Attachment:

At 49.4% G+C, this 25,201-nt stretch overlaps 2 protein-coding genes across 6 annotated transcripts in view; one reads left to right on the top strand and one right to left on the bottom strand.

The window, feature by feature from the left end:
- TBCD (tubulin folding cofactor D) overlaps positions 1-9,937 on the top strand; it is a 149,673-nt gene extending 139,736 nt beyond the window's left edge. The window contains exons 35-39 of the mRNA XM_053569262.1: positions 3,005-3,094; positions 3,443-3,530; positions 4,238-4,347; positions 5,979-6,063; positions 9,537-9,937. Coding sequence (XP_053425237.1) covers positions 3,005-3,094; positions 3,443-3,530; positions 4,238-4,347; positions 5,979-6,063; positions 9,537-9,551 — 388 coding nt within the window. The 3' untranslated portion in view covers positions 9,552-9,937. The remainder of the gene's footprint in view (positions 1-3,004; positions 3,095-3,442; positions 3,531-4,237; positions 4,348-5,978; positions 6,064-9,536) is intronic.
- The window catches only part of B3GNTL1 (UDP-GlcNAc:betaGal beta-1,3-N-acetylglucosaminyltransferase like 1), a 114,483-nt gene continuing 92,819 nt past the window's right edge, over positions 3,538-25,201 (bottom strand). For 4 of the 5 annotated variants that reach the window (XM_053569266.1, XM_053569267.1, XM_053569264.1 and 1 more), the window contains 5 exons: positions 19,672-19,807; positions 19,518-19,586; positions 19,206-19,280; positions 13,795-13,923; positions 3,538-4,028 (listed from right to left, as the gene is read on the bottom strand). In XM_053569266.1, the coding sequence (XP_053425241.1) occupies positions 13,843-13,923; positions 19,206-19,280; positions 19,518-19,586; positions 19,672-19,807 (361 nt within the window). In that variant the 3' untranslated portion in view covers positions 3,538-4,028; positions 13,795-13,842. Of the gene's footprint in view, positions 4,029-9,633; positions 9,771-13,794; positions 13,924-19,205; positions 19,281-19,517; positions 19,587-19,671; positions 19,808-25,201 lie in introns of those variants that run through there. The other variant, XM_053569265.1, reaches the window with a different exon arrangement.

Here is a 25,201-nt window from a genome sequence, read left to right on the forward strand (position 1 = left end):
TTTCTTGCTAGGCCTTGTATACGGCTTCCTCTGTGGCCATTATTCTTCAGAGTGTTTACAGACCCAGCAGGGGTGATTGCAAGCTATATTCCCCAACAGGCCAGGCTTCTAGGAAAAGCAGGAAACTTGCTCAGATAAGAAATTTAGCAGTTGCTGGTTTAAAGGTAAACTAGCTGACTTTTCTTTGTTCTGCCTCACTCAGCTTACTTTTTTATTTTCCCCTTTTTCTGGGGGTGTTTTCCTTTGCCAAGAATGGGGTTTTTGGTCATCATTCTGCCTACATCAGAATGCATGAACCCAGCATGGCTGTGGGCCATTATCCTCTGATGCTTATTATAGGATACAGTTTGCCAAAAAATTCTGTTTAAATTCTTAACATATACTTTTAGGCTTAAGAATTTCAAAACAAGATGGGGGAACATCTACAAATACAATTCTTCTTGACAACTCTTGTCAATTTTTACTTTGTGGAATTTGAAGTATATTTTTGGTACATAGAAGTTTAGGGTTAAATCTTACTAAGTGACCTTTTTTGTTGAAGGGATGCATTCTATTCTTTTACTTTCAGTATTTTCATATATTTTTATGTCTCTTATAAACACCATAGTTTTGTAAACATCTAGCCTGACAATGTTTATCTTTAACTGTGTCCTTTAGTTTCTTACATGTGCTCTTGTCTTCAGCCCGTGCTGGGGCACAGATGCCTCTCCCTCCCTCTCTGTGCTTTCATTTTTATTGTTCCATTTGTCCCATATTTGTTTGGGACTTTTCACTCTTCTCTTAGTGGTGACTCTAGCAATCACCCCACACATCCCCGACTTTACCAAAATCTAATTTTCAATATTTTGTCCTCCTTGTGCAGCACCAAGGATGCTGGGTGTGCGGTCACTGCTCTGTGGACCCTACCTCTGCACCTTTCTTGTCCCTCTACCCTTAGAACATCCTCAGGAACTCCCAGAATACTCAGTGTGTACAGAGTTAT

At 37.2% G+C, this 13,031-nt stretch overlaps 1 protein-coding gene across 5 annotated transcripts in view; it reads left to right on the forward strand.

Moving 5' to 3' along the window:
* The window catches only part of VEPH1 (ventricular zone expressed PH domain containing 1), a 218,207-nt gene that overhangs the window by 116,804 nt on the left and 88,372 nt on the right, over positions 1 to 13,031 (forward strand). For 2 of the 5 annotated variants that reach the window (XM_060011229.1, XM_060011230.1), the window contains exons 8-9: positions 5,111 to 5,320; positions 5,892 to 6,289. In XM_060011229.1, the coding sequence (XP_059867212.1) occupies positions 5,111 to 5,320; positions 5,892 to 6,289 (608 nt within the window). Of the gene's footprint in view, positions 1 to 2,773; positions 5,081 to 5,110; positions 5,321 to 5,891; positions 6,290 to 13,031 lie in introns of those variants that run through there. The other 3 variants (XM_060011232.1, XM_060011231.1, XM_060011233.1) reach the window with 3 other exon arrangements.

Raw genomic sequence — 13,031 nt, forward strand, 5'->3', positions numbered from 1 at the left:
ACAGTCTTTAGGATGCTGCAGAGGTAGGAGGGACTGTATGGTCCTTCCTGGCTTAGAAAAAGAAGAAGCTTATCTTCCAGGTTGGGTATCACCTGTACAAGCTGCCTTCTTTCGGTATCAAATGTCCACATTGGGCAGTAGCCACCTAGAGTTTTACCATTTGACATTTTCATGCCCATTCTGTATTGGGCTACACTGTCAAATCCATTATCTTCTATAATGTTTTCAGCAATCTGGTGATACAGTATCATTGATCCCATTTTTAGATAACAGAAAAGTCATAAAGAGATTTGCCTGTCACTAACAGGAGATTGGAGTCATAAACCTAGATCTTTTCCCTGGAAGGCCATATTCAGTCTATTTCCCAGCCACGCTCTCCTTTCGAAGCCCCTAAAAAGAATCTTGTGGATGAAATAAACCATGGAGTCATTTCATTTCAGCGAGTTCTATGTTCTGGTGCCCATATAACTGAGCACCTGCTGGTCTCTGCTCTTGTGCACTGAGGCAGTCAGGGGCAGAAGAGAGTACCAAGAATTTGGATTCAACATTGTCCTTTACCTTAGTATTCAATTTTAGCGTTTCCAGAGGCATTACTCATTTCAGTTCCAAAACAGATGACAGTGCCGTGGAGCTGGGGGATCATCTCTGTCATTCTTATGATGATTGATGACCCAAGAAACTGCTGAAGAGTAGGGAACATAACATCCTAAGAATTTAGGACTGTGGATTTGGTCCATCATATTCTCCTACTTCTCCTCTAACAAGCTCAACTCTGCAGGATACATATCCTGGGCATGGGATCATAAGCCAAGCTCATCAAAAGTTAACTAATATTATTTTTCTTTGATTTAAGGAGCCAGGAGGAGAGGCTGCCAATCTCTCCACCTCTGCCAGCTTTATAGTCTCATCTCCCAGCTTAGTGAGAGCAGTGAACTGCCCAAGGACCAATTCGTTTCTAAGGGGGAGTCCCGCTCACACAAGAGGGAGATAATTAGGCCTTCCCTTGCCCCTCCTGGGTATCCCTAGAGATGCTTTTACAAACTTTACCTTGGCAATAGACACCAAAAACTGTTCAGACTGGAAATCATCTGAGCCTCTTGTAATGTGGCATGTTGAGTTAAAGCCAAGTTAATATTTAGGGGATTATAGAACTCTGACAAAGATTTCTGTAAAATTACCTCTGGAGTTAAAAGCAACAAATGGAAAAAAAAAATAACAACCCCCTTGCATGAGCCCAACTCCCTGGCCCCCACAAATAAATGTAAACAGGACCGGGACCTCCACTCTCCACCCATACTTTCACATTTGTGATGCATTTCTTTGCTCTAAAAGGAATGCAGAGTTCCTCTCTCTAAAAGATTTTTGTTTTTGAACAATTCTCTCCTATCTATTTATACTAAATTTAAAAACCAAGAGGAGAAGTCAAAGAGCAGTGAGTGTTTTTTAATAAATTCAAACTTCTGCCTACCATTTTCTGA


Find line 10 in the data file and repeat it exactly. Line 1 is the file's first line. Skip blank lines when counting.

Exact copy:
Raw genomic sequence — 13,031 nt, forward strand, 5'->3', positions numbered from 1 at the left: